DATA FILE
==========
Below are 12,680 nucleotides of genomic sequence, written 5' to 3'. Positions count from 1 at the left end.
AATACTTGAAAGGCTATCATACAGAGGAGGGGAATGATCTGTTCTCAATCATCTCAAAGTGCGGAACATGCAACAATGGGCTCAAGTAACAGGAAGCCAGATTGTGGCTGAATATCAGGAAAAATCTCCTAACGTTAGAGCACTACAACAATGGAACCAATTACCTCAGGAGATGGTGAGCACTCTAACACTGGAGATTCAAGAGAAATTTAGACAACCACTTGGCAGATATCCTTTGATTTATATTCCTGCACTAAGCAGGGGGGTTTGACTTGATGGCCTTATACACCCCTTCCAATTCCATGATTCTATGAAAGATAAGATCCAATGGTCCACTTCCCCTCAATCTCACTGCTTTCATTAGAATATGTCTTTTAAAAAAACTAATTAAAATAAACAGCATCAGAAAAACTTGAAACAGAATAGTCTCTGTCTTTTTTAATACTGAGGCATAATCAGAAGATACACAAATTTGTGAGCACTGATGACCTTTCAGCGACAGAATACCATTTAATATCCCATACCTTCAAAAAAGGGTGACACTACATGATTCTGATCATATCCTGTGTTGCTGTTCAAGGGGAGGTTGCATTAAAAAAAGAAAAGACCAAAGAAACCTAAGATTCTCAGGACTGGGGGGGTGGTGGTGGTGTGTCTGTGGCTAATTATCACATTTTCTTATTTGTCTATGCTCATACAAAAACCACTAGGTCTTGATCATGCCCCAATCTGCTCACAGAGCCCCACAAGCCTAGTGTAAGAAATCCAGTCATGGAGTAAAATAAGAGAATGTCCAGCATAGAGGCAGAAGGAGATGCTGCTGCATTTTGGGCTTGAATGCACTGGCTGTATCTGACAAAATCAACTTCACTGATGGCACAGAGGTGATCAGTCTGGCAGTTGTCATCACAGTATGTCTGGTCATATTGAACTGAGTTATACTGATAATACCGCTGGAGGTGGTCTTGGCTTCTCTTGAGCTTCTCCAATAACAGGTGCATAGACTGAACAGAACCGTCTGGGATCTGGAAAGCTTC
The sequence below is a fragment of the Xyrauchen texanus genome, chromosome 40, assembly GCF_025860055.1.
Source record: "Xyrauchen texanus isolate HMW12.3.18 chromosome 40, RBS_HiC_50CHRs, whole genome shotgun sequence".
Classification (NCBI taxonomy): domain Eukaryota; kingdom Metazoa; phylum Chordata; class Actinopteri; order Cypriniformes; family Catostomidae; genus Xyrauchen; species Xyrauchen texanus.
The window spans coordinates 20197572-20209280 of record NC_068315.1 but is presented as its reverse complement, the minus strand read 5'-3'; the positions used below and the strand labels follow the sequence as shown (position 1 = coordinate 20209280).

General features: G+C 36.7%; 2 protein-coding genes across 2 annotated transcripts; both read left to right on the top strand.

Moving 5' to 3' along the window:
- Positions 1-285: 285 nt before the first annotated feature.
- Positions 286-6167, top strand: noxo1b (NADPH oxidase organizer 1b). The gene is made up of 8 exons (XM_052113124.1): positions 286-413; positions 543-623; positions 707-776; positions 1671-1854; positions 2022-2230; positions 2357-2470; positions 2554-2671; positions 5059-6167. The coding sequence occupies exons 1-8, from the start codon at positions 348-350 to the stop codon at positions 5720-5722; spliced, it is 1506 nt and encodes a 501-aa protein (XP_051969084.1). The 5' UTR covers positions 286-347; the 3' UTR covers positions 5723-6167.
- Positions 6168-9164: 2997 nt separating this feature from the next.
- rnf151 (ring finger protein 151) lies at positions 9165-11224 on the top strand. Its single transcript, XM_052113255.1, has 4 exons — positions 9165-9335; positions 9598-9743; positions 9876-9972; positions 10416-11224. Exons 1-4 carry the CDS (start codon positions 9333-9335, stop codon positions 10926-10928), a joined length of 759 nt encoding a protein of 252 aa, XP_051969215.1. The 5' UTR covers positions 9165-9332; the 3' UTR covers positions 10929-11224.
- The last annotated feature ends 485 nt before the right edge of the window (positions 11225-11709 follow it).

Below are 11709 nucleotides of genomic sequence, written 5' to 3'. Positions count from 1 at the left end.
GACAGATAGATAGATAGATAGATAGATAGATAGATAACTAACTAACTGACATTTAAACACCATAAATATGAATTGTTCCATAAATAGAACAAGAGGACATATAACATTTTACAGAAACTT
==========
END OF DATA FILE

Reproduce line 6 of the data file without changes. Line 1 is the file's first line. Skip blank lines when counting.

The window spans coordinates 20197572-20209280 of record NC_068315.1 but is presented as its reverse complement, the minus strand read 5'-3'; the positions used below and the strand labels follow the sequence as shown (position 1 = coordinate 20209280).